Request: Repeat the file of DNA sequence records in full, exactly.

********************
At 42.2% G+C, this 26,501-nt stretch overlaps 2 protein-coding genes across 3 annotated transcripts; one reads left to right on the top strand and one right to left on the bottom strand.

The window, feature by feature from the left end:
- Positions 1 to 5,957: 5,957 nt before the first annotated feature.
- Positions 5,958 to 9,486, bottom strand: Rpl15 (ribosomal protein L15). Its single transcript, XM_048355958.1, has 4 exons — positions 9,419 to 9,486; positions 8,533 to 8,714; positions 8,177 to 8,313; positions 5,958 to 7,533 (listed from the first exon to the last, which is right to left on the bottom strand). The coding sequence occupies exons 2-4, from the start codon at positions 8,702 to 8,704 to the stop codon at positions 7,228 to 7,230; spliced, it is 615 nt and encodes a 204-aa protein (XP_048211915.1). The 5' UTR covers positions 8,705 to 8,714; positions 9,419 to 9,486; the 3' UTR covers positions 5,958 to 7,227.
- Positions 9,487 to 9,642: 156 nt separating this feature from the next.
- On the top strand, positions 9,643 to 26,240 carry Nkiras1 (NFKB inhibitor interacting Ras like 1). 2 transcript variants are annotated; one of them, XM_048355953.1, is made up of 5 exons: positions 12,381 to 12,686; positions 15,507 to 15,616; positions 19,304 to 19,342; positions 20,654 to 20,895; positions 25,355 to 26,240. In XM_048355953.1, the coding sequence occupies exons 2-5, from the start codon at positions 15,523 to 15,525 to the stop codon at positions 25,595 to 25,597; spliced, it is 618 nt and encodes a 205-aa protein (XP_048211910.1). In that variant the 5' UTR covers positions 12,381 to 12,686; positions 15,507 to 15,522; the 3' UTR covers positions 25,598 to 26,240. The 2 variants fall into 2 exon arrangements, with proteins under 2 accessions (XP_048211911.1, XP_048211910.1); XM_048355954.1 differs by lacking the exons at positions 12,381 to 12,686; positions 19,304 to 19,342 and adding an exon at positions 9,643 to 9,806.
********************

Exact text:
At 42.2% G+C, this 26,501-nt stretch overlaps 2 protein-coding genes across 3 annotated transcripts; one reads left to right on the top strand and one right to left on the bottom strand.

The window, feature by feature from the left end:
- Positions 1 to 5,957: 5,957 nt before the first annotated feature.
- Positions 5,958 to 9,486, bottom strand: Rpl15 (ribosomal protein L15). Its single transcript, XM_048355958.1, has 4 exons — positions 9,419 to 9,486; positions 8,533 to 8,714; positions 8,177 to 8,313; positions 5,958 to 7,533 (listed from the first exon to the last, which is right to left on the bottom strand). The coding sequence occupies exons 2-4, from the start codon at positions 8,702 to 8,704 to the stop codon at positions 7,228 to 7,230; spliced, it is 615 nt and encodes a 204-aa protein (XP_048211915.1). The 5' UTR covers positions 8,705 to 8,714; positions 9,419 to 9,486; the 3' UTR covers positions 5,958 to 7,227.
- Positions 9,487 to 9,642: 156 nt separating this feature from the next.
- On the top strand, positions 9,643 to 26,240 carry Nkiras1 (NFKB inhibitor interacting Ras like 1). 2 transcript variants are annotated; one of them, XM_048355953.1, is made up of 5 exons: positions 12,381 to 12,686; positions 15,507 to 15,616; positions 19,304 to 19,342; positions 20,654 to 20,895; positions 25,355 to 26,240. In XM_048355953.1, the coding sequence occupies exons 2-5, from the start codon at positions 15,523 to 15,525 to the stop codon at positions 25,595 to 25,597; spliced, it is 618 nt and encodes a 205-aa protein (XP_048211910.1). In that variant the 5' UTR covers positions 12,381 to 12,686; positions 15,507 to 15,522; the 3' UTR covers positions 25,598 to 26,240. The 2 variants fall into 2 exon arrangements, with proteins under 2 accessions (XP_048211911.1, XP_048211910.1); XM_048355954.1 differs by lacking the exons at positions 12,381 to 12,686; positions 19,304 to 19,342 and adding an exon at positions 9,643 to 9,806.